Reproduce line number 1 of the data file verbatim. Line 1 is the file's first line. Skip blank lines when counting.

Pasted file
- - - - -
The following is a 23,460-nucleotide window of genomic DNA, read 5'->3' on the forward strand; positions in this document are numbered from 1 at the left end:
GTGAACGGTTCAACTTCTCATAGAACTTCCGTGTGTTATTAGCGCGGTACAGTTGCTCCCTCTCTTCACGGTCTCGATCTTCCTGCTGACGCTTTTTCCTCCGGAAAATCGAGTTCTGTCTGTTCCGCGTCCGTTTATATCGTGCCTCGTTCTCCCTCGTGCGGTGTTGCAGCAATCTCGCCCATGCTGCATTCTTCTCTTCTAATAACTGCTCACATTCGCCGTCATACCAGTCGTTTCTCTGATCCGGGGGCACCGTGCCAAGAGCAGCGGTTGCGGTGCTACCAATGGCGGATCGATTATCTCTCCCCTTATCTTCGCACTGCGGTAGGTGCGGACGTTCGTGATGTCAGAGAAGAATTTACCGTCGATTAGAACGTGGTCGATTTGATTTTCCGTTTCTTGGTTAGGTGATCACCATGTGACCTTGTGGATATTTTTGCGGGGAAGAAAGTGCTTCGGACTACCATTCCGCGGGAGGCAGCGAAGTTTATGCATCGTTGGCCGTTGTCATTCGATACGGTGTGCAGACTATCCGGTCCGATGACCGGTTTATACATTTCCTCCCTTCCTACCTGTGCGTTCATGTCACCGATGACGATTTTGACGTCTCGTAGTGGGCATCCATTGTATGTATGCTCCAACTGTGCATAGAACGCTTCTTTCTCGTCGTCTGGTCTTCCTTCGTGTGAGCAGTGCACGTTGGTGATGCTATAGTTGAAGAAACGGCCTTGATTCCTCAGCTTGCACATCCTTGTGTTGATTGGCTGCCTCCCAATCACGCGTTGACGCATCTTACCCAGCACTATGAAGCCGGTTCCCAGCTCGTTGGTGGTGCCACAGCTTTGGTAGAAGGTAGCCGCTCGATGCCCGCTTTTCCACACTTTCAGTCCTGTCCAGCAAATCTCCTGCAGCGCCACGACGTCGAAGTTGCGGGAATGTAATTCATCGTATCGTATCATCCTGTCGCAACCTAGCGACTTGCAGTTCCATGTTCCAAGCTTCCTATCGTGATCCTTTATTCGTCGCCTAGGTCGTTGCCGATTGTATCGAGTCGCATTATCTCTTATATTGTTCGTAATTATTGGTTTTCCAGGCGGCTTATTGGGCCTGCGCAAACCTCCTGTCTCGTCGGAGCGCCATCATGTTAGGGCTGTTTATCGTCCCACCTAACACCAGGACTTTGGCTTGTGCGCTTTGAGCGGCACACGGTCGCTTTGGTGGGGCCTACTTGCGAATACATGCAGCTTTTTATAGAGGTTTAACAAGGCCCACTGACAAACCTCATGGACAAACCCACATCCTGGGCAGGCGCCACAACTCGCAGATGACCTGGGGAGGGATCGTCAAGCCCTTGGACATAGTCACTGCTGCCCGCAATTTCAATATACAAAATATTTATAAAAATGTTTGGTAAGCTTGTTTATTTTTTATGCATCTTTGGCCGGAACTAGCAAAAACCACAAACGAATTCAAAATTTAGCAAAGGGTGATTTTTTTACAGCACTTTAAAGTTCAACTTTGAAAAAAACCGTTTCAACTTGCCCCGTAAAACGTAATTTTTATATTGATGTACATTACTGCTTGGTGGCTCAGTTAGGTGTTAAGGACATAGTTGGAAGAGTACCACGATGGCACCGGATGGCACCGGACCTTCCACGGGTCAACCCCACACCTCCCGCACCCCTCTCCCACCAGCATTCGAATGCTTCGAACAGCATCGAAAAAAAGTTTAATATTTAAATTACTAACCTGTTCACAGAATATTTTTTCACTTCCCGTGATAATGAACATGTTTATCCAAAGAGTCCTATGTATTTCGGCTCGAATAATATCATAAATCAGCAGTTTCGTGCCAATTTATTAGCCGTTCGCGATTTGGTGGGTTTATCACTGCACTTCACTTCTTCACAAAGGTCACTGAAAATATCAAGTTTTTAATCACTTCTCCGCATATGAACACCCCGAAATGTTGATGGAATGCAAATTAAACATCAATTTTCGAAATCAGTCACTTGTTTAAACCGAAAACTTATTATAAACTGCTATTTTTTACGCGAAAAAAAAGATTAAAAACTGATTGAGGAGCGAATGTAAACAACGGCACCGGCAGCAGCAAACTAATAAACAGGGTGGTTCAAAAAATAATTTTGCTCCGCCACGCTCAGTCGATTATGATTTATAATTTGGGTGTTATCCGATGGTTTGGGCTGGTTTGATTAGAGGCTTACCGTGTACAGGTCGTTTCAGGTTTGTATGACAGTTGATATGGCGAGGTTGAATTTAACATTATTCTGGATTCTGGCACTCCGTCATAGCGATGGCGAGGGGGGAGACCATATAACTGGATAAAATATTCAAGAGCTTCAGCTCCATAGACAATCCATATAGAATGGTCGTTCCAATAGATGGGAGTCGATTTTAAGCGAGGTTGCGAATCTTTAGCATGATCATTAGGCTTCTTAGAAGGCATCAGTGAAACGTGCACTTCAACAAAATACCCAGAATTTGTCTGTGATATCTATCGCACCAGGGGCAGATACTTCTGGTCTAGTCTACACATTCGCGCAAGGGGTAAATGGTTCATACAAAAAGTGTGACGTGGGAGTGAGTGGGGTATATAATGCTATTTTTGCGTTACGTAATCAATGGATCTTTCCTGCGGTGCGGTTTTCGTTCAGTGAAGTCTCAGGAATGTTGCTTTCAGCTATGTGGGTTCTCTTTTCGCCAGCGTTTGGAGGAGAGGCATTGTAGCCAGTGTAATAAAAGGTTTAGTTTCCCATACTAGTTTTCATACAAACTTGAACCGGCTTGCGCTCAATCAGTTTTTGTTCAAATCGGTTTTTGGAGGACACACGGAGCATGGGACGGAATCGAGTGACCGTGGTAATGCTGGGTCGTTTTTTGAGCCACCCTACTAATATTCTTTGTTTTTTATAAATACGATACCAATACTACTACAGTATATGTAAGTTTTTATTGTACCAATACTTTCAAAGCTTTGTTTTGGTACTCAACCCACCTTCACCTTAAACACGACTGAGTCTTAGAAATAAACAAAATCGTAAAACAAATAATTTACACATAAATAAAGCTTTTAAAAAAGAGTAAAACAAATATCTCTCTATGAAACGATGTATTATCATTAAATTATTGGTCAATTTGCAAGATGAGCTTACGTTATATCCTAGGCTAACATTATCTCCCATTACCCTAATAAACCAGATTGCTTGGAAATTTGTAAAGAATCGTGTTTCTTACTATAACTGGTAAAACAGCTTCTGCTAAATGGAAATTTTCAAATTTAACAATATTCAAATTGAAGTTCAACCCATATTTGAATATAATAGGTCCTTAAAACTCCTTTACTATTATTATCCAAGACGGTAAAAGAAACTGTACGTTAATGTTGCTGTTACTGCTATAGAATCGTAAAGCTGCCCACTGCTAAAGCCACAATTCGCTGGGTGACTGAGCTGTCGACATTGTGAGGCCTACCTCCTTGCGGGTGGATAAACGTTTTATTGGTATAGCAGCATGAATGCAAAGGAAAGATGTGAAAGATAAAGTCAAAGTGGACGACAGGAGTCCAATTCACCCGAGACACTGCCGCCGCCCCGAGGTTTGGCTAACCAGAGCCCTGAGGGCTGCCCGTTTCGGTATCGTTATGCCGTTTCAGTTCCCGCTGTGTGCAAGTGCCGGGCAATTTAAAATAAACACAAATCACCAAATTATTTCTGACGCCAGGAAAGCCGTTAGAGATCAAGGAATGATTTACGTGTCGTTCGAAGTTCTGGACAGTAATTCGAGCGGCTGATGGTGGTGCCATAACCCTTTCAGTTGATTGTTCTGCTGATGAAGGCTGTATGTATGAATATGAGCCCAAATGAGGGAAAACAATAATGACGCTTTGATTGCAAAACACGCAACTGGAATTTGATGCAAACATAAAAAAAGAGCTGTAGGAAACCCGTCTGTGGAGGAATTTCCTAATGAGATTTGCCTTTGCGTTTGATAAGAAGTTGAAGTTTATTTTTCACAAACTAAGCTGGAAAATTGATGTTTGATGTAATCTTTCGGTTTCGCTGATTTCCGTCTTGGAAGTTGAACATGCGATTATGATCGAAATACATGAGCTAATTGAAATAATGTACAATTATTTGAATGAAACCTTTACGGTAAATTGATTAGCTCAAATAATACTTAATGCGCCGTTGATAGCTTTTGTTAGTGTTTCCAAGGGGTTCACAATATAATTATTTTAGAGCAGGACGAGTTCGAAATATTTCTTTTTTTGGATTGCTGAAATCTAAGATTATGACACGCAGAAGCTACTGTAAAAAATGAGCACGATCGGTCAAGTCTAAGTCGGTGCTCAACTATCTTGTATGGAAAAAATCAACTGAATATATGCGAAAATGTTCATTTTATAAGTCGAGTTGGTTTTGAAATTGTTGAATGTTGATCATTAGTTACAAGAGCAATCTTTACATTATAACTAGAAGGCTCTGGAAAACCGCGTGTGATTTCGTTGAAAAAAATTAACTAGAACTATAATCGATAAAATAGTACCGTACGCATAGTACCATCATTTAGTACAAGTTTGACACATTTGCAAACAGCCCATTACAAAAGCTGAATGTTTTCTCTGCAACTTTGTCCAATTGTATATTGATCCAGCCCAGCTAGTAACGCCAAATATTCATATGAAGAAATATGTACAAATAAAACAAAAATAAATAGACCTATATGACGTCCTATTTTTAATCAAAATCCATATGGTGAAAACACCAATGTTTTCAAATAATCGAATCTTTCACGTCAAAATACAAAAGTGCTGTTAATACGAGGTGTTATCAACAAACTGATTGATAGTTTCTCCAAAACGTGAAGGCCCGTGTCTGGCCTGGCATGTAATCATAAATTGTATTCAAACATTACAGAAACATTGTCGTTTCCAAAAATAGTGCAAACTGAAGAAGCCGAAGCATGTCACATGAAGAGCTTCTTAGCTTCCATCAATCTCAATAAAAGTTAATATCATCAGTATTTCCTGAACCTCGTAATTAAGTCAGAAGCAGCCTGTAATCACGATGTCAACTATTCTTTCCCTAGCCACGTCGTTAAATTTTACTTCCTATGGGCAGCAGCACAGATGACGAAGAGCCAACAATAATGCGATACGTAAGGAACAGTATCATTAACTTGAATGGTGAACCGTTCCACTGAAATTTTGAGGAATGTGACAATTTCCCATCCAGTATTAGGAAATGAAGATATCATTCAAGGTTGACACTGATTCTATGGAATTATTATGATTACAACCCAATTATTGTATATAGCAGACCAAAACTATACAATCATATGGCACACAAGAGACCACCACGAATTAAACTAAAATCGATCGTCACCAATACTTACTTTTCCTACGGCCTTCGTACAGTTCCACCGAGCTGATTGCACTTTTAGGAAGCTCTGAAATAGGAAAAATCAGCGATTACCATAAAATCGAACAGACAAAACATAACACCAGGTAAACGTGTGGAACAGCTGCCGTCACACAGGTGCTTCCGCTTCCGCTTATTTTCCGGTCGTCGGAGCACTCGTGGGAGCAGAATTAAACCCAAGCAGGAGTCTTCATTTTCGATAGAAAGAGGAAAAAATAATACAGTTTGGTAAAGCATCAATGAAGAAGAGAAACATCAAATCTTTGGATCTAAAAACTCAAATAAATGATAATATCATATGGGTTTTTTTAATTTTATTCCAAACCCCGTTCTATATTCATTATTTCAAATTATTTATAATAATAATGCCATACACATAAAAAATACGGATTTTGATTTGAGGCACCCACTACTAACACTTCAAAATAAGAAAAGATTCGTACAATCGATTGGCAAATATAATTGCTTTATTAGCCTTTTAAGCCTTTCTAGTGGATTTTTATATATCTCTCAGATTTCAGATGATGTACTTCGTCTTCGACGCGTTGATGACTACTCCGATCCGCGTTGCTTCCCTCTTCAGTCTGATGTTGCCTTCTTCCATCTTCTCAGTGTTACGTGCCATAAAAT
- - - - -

The following is a 23,460-nucleotide window of genomic DNA, read 5'->3' on the forward strand; positions in this document are numbered from 1 at the left end: